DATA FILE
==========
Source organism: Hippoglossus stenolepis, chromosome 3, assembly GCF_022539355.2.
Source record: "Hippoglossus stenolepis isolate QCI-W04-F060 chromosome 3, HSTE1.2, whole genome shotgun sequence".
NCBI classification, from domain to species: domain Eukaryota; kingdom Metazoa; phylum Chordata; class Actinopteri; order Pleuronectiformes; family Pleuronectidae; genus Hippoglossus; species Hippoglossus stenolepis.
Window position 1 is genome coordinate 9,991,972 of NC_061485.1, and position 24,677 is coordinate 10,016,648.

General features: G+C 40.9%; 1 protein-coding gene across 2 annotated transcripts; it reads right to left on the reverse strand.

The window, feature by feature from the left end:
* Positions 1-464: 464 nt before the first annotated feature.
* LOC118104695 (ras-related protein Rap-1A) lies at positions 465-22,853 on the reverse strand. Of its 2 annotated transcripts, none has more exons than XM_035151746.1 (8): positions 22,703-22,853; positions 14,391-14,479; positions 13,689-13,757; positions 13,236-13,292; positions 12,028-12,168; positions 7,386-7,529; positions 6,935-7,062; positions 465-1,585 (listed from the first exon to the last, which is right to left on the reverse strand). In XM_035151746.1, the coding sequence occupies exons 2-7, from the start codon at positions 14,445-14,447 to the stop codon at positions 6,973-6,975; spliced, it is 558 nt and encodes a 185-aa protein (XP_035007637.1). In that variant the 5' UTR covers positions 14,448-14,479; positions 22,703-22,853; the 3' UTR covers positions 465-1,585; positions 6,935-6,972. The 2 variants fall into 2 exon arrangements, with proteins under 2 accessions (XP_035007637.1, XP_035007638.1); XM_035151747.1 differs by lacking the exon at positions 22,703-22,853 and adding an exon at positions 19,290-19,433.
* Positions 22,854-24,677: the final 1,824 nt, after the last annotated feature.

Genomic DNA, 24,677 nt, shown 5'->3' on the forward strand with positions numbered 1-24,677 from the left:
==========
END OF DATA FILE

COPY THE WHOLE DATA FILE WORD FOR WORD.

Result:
Source organism: Hippoglossus stenolepis, chromosome 3, assembly GCF_022539355.2.
Source record: "Hippoglossus stenolepis isolate QCI-W04-F060 chromosome 3, HSTE1.2, whole genome shotgun sequence".
NCBI classification, from domain to species: domain Eukaryota; kingdom Metazoa; phylum Chordata; class Actinopteri; order Pleuronectiformes; family Pleuronectidae; genus Hippoglossus; species Hippoglossus stenolepis.
Window position 1 is genome coordinate 9,991,972 of NC_061485.1, and position 24,677 is coordinate 10,016,648.

General features: G+C 40.9%; 1 protein-coding gene across 2 annotated transcripts; it reads right to left on the reverse strand.

The window, feature by feature from the left end:
* Positions 1-464: 464 nt before the first annotated feature.
* LOC118104695 (ras-related protein Rap-1A) lies at positions 465-22,853 on the reverse strand. Of its 2 annotated transcripts, none has more exons than XM_035151746.1 (8): positions 22,703-22,853; positions 14,391-14,479; positions 13,689-13,757; positions 13,236-13,292; positions 12,028-12,168; positions 7,386-7,529; positions 6,935-7,062; positions 465-1,585 (listed from the first exon to the last, which is right to left on the reverse strand). In XM_035151746.1, the coding sequence occupies exons 2-7, from the start codon at positions 14,445-14,447 to the stop codon at positions 6,973-6,975; spliced, it is 558 nt and encodes a 185-aa protein (XP_035007637.1). In that variant the 5' UTR covers positions 14,448-14,479; positions 22,703-22,853; the 3' UTR covers positions 465-1,585; positions 6,935-6,972. The 2 variants fall into 2 exon arrangements, with proteins under 2 accessions (XP_035007637.1, XP_035007638.1); XM_035151747.1 differs by lacking the exon at positions 22,703-22,853 and adding an exon at positions 19,290-19,433.
* Positions 22,854-24,677: the final 1,824 nt, after the last annotated feature.

Genomic DNA, 24,677 nt, shown 5'->3' on the forward strand with positions numbered 1-24,677 from the left: